ASIA STEEL SCRAP DIGEST: China demand rises amid relaxation in power rationing

Less stringent restrictions on power supply in some areas of China have led to a boost in steel production levels and ferrous scrap demand at some mills in recent days, sources told Fastmarkets on Friday October 15.

• Less strict power rationing helps support China scrap prices
• Import prices in China inch up amid higher bids from buyers
• South Korea buys high-grade Japanese scrap.

There have been some relaxations in electricity rationing in the week to Friday in the southern part of China, in provinces such as Guangdong, Guangxi and Jiangsu, sources told Fastmarkets.

As a result, some privately owned electric-arc furnace (EAF) mills were heard to be resuming or ramping-up their production this week. Major Chinese steelmakers in Jiangsu province raised their domestic scrap buy prices by 100 yuan ($15.54) per tonne on October 12 to increase their scrap intake volumes, according to sources.

Fastmarkets’ weekly price assessment for steel scrap heavy scrap, domestic, delivered mill China, was 3,770-3,860 yuan ($586-600) per tonne on October 15, up by 80-90 yuan per tonne from a week earlier. Disregarding VAT, this put the China domestic scrap price at $510-522 per tonne.

The rise in output in some areas also led to a more positive environment for imports of scrap into the country.

The highest bids for imported HRS101-grade steel scrap were heard at $540 per tonne cfr north China on Friday, up by $10 per tonne day on day. Key market participants believed that $530-540 per tonne cfr north China would be the prevailing market level for imported steel scrap into China on October 15.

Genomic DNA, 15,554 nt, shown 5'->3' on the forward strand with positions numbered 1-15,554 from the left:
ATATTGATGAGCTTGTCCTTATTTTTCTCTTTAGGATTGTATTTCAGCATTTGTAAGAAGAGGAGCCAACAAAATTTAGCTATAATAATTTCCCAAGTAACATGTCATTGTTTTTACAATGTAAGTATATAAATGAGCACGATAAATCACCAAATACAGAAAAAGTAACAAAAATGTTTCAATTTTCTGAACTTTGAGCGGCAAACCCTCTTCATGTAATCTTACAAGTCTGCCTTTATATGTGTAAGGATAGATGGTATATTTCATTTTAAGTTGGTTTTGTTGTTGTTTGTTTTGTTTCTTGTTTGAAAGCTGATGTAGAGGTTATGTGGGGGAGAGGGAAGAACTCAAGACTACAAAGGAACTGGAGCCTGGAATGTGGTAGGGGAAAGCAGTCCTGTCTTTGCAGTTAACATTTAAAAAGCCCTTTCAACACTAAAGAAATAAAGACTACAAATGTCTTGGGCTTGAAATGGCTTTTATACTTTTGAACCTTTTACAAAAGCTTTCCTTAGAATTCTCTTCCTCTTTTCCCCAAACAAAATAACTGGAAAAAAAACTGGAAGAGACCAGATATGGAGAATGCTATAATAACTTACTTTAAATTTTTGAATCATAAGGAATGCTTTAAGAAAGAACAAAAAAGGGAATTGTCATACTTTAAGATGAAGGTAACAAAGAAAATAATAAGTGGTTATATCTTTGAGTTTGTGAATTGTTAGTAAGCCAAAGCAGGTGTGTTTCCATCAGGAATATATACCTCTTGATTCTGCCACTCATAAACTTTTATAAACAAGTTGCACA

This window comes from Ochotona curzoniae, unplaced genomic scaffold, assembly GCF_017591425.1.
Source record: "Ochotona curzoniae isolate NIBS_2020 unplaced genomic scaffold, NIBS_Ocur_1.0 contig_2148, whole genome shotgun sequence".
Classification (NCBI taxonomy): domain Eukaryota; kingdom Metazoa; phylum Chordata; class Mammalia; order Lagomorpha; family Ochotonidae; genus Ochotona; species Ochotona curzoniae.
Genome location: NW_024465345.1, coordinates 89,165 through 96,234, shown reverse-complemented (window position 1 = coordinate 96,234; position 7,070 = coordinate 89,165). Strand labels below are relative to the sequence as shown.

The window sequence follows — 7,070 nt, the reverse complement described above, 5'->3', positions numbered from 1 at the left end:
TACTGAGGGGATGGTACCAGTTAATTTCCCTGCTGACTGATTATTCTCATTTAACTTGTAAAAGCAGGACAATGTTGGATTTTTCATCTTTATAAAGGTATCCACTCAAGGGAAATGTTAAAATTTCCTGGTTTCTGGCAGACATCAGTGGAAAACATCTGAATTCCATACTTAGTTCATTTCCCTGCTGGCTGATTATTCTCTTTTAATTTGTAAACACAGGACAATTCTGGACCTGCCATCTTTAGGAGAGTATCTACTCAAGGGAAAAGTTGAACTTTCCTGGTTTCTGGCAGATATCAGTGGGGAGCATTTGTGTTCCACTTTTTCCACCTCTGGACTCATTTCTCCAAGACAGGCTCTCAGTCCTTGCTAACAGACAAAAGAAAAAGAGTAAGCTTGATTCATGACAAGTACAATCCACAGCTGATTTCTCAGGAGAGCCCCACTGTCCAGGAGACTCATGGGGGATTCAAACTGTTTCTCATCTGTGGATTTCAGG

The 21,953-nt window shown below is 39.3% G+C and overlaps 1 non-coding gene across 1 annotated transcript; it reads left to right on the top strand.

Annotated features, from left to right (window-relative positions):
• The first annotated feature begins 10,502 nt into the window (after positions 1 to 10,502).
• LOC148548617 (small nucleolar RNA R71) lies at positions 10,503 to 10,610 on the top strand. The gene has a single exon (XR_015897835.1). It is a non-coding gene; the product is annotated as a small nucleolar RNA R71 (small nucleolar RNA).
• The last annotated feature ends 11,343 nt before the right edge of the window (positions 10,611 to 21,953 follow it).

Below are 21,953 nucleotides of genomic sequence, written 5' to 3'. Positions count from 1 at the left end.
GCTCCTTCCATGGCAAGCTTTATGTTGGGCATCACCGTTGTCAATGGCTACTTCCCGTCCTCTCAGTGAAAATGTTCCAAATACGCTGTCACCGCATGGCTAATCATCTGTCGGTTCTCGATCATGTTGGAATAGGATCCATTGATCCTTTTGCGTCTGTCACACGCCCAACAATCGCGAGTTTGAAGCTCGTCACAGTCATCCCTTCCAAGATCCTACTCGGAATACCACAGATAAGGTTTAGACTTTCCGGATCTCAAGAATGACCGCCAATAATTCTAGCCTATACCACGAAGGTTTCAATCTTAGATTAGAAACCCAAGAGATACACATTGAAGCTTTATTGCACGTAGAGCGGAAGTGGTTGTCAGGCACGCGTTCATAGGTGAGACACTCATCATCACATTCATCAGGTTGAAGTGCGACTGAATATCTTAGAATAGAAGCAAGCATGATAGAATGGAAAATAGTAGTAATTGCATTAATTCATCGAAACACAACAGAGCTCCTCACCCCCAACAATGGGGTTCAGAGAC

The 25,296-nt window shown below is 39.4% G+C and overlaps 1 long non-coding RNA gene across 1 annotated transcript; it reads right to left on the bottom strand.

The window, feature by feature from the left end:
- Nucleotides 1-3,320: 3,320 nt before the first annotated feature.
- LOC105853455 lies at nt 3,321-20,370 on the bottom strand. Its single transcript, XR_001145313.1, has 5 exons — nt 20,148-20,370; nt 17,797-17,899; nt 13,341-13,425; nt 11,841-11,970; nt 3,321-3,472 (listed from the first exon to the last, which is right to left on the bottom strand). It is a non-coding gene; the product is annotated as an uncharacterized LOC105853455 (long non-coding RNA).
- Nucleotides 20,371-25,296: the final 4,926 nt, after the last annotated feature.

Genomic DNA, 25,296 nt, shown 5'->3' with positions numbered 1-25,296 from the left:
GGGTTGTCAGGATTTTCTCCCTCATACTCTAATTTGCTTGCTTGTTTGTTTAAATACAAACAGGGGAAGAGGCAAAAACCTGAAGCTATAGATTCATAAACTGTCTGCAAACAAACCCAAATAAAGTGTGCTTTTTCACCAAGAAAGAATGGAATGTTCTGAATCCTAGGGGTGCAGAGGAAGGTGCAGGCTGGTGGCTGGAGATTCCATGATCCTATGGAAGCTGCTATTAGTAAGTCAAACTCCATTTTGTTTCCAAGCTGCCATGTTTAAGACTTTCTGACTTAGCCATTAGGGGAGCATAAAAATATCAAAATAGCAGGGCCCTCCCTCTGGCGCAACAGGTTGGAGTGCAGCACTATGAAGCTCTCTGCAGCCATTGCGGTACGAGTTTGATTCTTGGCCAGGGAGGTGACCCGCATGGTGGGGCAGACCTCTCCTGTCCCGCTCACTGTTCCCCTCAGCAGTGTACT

Offers of such material from Japan remained strong at $615-630 per tonne cfr China, much higher than the prices that buyers in China could afford, sources told Fastmarkets on Friday.

“The import scrap market [in China] has been quiet in recent months. Apart from the extremely high Japanese offers, we have not heard any offers of material from other countries at all,” a mill source in Hebei province said.

Fastmarkets’ calculation of the steel scrap, index, heavy recycled steel materials, cfr north China, was $537.92 per tonne on October 15, up by $4.79 per tonne from a day earlier.

South Korea
Prices for imports of steel scrap have continued to increase in South Korea over recent days, amid strong offers from sellers in both the United States and Japan and continued low supply in the local scrap market.

On Thursday, a major Korean mill bid ¥52,000 ($458) per tonne fob for bulk Japanese H2 scrap, ¥60,000 per tonne fob for shredded scrap, ¥61,000 per tonne for HS scrap and ¥67,000 per tonne fob for Shindachi Bara scrap. Fastmarkets heard on Friday that Shindachi was sold to the mill at ¥67,000 per tonne fob Japan.

H2-grade material in bulk was offered around ¥54,000-56,000 per tonne fob Japan on Friday, according to a South Korean mill source, but no deals have been heard for this grade in recent days.

Fastmarkets’ price assessment for steel scrap H2, Japan origin, import, cfr main port South Korea, was ¥56,500-58,500 per tonne on Friday, widening upward by ¥2,000 per tonne from ¥56,500 per tonne last week.

Deals were heard for Russia A3 scrap in a 27,000-tonne lot at $534 per tonne cfr South Korea and for a 32,000-tonne cargo from Australia at a price of $522.50 per tonne cfr Korea for HMS-grade material earlier this week. Further deals were made difficult by a spike in deep-sea scrap offer prices, however, with offers for US-origin HMS 1&2 (80:20) heard at $545 per tonne cfr Korea by the end of this week.

Fastmarkets’ weekly price assessment for steel scrap, HMS 1&2 (80:20), deep-sea origin, import, cfr South Korea, was $522.50-535.00 per tonne on Friday, up from $510-515 per tonne one week before.

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